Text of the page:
Coach, could you explain how much impact the bye week had on you guys in terms of resting. I believe your defense has been on the field as much as any defense in the NFL – plus a chance to heal and prepare. (Jerry Coleman) “I could probably tell you that better on Sunday after we get done playing. (laughing) We needed this bye week desperately, especially on defense – that’s all I can speak to. We had a lot of guys – even if they weren’t out – a lot of guys that were banged up, so we needed some time to try to rest and recuperate. The other thing that we needed the bye week for as a staff was to sit back and evaluate where we are and why we’re playing sometimes like we’re playing. You do that whether you are playing well or whether you’re not playing well. That’s what you always use the bye week for, but sometimes you really have to sit back and say, ‘OK. Here’s who we have personnel-wise. Things have changed. Guys are out. Guys are banged up. Here’s our scheme. What can they do well within that scheme?’ Look at what you did well; look at what you did poorly. When you did it poorly, was it because of the scheme? Was it because of a technique? Was it because the guy can’t do it? And then [you] kind of reevaluate and sit and go forward from there.”

Dean, is it necessarily a determent that – even though we are only seven games in – there are only six guys out of 11 that have started every game, at least you get a sense of the depth … (Joe Platania) “You’re starting to get a feel for it. It seems like, though … A part of the problem to, a little bit, is sometimes with injuries is that everybody doesn’t practice all week. You kind of forget that sometimes, because all you really see is Sundays. When you’re trying to get a unit together and you’re trying to get everybody in the same spot, you tell a guy, ‘Going into this week, we are going to play you at this spot. Here’s what we want you to do. Here’s what we want you to hone on. This is what we really want you to study.’ So, then you go out to practice and somebody is missing from another spot, and you have to take that guy and move him over to that spot, and you just got done telling him in the meeting, ‘I want you to think about this,’ and now he’s going out and practicing this, but in the game then he’s going to go back and play the other. Sometimes that becomes a problem in injuries more than what you see of a guy being out of a game is the guy didn’t have the chance to practice what you really wanted him to do. He doesn’t see all of the things. It would be like telling a safety, ‘OK, you’re going to play safety this week,’ and then we go out to practice and he has to play corner all week, but he’s going to start in the game at safety. That’s an extreme example, but sometimes that’s been happening up front a little bit. We just have to get guys a little more … And that’s why I think the bye week we really spend a lot of time on personnel saying, ‘Let’s really let these guys concentrate on these spots and really, truly try to not move them around as much as we’ve had to do.’ Unfortunately, in the first seven games, and we’re hoping going forward, we don’t have to do it as much – I hope.”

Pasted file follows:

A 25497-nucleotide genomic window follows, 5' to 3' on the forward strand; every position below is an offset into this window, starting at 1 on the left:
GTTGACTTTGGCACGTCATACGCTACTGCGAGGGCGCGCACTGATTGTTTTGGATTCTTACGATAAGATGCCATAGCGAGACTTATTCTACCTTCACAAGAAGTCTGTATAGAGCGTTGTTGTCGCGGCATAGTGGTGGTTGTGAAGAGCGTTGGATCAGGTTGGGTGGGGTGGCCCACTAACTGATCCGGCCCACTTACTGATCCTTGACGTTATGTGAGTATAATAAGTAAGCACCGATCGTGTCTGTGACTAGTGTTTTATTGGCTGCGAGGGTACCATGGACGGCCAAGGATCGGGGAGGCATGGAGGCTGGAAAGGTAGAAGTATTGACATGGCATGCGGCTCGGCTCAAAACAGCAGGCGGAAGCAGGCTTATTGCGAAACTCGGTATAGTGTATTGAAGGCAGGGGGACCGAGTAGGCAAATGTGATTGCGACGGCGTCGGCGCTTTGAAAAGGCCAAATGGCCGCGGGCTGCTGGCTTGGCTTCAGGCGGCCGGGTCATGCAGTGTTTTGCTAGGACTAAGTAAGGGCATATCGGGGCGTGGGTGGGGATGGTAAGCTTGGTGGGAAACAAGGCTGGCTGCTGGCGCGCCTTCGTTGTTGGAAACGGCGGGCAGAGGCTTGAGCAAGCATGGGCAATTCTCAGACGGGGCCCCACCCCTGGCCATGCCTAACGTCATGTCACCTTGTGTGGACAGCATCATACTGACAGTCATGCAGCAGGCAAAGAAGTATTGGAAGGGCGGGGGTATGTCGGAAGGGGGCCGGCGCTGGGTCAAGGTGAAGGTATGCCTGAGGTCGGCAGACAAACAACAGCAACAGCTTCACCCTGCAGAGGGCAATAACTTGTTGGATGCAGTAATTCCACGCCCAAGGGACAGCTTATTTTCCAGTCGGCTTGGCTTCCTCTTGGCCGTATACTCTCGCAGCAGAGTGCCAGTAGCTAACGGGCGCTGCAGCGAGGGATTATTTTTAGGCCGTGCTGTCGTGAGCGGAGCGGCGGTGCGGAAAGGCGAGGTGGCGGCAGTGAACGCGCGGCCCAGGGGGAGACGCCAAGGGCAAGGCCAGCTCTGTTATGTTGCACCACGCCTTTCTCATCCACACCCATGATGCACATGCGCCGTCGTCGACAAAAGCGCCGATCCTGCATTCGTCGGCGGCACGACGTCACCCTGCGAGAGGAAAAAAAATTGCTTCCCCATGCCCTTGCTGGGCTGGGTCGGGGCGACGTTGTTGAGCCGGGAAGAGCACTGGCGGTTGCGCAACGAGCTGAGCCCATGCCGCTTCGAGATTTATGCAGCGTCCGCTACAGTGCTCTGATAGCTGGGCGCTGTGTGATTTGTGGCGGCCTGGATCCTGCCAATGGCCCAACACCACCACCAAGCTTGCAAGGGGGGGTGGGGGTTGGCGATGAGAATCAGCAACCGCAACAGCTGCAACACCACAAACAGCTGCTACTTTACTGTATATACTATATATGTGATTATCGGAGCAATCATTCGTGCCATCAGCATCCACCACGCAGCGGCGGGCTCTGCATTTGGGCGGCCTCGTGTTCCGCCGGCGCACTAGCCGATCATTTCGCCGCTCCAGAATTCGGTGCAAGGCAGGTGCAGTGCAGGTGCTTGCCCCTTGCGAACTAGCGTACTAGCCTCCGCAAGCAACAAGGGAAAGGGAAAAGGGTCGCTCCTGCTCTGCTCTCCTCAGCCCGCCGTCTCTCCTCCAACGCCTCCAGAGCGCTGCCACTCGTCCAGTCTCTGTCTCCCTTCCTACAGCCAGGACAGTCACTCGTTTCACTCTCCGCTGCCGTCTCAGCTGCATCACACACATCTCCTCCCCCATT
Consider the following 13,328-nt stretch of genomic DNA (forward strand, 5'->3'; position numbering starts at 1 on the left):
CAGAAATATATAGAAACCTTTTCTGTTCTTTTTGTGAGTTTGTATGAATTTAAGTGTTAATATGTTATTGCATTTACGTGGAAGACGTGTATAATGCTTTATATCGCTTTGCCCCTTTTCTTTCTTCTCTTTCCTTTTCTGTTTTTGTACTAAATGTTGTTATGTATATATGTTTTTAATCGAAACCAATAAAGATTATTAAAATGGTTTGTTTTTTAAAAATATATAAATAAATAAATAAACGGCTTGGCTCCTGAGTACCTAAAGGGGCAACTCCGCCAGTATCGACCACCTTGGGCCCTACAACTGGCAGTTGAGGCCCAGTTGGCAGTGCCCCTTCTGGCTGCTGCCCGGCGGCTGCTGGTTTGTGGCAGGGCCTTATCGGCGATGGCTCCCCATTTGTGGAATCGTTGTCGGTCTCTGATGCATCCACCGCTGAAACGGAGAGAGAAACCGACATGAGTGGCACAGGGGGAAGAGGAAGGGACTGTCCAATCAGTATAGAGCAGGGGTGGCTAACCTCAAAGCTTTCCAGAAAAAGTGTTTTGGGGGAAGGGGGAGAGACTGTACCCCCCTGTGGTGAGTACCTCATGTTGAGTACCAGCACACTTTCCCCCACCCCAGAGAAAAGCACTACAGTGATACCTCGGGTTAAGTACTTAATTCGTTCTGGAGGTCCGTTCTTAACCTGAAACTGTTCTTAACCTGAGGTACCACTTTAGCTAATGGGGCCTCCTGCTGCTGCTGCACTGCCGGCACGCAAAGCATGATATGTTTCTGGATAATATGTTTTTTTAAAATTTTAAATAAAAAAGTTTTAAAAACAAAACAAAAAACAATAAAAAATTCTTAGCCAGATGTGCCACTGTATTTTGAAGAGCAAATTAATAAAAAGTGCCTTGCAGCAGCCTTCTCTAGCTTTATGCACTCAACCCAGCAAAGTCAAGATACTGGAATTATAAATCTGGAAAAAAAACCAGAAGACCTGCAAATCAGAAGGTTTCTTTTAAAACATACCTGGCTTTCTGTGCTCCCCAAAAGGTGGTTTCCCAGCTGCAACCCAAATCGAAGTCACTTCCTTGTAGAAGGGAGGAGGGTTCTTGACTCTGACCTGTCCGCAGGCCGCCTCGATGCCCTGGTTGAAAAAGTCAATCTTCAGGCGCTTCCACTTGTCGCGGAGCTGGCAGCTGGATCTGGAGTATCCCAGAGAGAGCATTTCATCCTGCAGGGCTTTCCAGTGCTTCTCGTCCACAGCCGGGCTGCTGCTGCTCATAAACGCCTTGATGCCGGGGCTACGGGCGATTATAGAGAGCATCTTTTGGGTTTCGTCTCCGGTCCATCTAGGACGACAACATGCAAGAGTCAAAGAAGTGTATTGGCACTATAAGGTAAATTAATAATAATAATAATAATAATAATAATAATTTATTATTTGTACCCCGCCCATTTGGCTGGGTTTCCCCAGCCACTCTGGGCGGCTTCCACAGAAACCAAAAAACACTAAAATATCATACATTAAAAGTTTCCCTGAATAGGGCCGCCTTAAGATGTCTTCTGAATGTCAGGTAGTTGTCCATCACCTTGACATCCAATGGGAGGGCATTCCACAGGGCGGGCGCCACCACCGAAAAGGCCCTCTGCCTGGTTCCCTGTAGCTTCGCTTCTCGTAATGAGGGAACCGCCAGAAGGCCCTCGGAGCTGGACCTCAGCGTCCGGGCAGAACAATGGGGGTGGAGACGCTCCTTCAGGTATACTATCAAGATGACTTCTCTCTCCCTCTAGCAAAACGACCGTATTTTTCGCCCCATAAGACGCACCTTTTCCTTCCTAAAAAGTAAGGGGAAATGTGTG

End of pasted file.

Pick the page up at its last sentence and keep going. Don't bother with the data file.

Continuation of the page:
Going up against Trent Richardson, he put up 125 last week against the San Diego Chargers. Our run-stop defense giving up over 600 yards – your thoughts on the run-stop defense … (Bill West) “I would say they are going to run the ball. I wouldn’t think that would be rocket science. That’s what they do best anyhow, and right now we haven’t done well defending the run, especially the last three games. So, that’s what we are expecting them to do. What we have to gear up and do scheme-wise and also technique-wise, we have to play better against the run. That’s what we are expecting. I expect that’s what they are going to do. We have to get up there and stop it.”

I’m going to talk about a couple of your younger defensive players: Jimmy Smith, Courtney Upshaw and Terrence Cody. What have you seen from them so far? What do you want to see more from them going forward? (Aaron Wilson) “Like all young players, I think you want to see consistency. You just want to see them doing the learning from mistakes and then not making that same mistake again. That’s what you always do on all young players. All of them are playing hard. Our guys are working hard. They’re studying hard. They’re doing all those sorts of things. The young guys – it’s like anything else – you want to see them be consistent. Learn from your mistakes – we all do. Coaches, players, everybody – you learn from your mistakes. The guys that really become good at it are the guys that learn from those mistakes and become consistent.”